The impact of this case is far reaching, as the nation is questioning the constitutionality of the death penalty altogether, the capability of prison authorities to administer lethal injections and whether or not these injections violate the 8th Amendment’s protection against cruel and unusual punishment.

For now, Gov. Fallin has not said if Warner’s two week period could be extended, so he and Cohen will wait for results of Lockett’s execution review and proceed from there.

Marissa Devault Sentenced to Life in Prison

Marissa Devault was sentenced to life in prison on April 30 for the murder of her husband in 2009.

On April 9, 2014, Marissa Devault of Gilbert was convicted for bludgeoning her husband to death with a hammer in 2009. The trial took many turns amid conflicting statements from the defendant and witnesses as the jury worked to determine whether Devault should be sentenced to death or spend her life in prison.Marissa Devault Convicted

Marissa Devault’s husband, Dale Harrell, was found in the master bedroom of their home, his face and head severely beaten with a claw hammer on January 14, 2009.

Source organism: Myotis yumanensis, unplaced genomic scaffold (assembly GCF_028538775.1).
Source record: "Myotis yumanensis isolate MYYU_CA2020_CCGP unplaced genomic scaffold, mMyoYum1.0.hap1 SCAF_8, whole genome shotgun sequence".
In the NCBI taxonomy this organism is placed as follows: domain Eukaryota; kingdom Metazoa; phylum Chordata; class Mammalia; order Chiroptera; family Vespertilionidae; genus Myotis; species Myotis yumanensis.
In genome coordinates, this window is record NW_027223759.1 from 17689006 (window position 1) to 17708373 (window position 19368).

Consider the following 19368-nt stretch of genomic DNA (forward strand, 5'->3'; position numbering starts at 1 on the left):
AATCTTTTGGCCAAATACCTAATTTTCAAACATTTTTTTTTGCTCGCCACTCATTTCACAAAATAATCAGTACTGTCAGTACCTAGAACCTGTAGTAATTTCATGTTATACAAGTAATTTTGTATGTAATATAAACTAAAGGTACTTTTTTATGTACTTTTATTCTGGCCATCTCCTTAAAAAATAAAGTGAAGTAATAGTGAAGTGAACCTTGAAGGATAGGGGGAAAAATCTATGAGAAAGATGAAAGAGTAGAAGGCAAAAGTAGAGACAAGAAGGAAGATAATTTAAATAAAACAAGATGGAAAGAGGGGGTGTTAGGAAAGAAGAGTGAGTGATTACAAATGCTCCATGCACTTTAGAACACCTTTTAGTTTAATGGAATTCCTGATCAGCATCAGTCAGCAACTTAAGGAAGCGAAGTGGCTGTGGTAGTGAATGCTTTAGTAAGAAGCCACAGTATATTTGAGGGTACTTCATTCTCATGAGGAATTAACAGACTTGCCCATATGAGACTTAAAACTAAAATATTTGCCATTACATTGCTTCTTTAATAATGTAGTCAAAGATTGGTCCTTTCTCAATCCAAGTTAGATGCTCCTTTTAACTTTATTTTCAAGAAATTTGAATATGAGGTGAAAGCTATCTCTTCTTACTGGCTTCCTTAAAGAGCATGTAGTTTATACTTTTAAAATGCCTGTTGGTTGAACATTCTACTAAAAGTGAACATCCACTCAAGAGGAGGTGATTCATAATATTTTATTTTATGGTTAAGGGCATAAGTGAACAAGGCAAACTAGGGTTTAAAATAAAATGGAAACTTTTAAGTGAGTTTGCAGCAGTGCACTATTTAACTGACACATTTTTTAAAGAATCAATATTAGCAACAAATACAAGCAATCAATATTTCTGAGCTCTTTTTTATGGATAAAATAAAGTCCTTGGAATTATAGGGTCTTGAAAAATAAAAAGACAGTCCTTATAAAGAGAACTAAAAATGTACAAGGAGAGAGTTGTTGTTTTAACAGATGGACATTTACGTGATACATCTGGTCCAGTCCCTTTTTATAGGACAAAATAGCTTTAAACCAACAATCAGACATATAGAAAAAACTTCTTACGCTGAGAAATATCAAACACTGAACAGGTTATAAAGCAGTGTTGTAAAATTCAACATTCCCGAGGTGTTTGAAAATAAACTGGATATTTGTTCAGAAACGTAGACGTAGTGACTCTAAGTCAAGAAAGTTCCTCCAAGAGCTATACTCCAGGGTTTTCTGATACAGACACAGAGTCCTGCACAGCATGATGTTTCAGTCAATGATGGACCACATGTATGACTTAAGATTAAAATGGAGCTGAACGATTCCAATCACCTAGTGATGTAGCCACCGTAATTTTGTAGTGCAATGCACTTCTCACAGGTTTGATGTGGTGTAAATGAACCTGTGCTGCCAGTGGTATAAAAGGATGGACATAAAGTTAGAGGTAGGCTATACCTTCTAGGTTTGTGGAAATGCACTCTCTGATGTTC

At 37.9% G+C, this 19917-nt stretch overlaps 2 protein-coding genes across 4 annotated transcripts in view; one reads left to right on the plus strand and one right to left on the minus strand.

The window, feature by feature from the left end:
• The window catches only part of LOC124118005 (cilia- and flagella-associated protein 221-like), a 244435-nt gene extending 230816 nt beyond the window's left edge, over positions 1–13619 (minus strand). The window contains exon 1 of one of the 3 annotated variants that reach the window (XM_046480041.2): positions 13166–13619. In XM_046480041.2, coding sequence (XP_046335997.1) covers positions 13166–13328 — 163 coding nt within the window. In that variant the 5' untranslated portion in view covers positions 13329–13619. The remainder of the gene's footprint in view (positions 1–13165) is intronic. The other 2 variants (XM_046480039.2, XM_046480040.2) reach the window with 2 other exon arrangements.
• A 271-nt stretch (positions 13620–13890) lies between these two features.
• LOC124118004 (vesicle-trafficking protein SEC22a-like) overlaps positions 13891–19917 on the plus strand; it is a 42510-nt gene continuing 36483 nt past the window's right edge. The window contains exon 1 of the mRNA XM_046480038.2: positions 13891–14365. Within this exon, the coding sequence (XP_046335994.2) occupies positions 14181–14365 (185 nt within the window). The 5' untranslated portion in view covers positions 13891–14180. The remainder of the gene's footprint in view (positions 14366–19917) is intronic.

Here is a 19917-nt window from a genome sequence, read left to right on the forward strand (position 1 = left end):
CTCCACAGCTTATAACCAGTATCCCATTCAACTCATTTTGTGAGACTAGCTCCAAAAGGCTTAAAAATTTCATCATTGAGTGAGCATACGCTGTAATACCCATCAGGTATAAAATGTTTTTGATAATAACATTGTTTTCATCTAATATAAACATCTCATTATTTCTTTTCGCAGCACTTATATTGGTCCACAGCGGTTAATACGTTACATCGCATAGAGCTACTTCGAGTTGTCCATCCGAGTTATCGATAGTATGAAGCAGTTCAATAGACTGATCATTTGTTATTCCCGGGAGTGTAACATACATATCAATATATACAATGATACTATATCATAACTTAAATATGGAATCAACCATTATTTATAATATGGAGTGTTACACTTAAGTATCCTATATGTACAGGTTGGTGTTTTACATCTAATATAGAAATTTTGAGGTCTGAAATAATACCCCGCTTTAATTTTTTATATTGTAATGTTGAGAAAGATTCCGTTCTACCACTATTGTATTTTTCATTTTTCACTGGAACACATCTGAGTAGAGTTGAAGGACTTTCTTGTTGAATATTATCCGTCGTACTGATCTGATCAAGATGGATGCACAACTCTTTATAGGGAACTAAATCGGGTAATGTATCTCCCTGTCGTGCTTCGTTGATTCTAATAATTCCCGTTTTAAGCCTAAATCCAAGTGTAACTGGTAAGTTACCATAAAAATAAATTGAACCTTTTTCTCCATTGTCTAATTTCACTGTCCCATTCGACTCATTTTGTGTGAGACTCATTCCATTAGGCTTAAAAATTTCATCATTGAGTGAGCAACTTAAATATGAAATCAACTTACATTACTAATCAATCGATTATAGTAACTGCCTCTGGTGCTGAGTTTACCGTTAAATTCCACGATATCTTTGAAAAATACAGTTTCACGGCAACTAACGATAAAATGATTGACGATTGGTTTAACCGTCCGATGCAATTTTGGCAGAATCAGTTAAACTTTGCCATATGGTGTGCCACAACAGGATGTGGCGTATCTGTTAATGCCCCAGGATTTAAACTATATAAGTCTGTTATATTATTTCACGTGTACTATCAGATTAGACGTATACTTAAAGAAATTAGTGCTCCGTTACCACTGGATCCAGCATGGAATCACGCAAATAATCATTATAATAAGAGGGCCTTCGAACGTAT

At first, Devault claimed that her husband had strangled her unconscious, and when she woke up, she saw an invader beating him with a hammer. Later, she admitted to attacking him with a hammer in self-defense after he had sexually assaulted her, AZFamily reports.

Marissa Devault, 36, claimed that she “snapped,” according to AZ Central.

Harrell died in hospice care from head injury complications three weeks after the beating. Devault was on trial for first-degree murder at the time, with allegations of a decade of physical abuse and rape by her husband as her explanation.

Devault was indicted on March 4, 2009, according to Maricopa County Court records. It was determined she was mentally competent to stand trial on Sept. 14, 2010.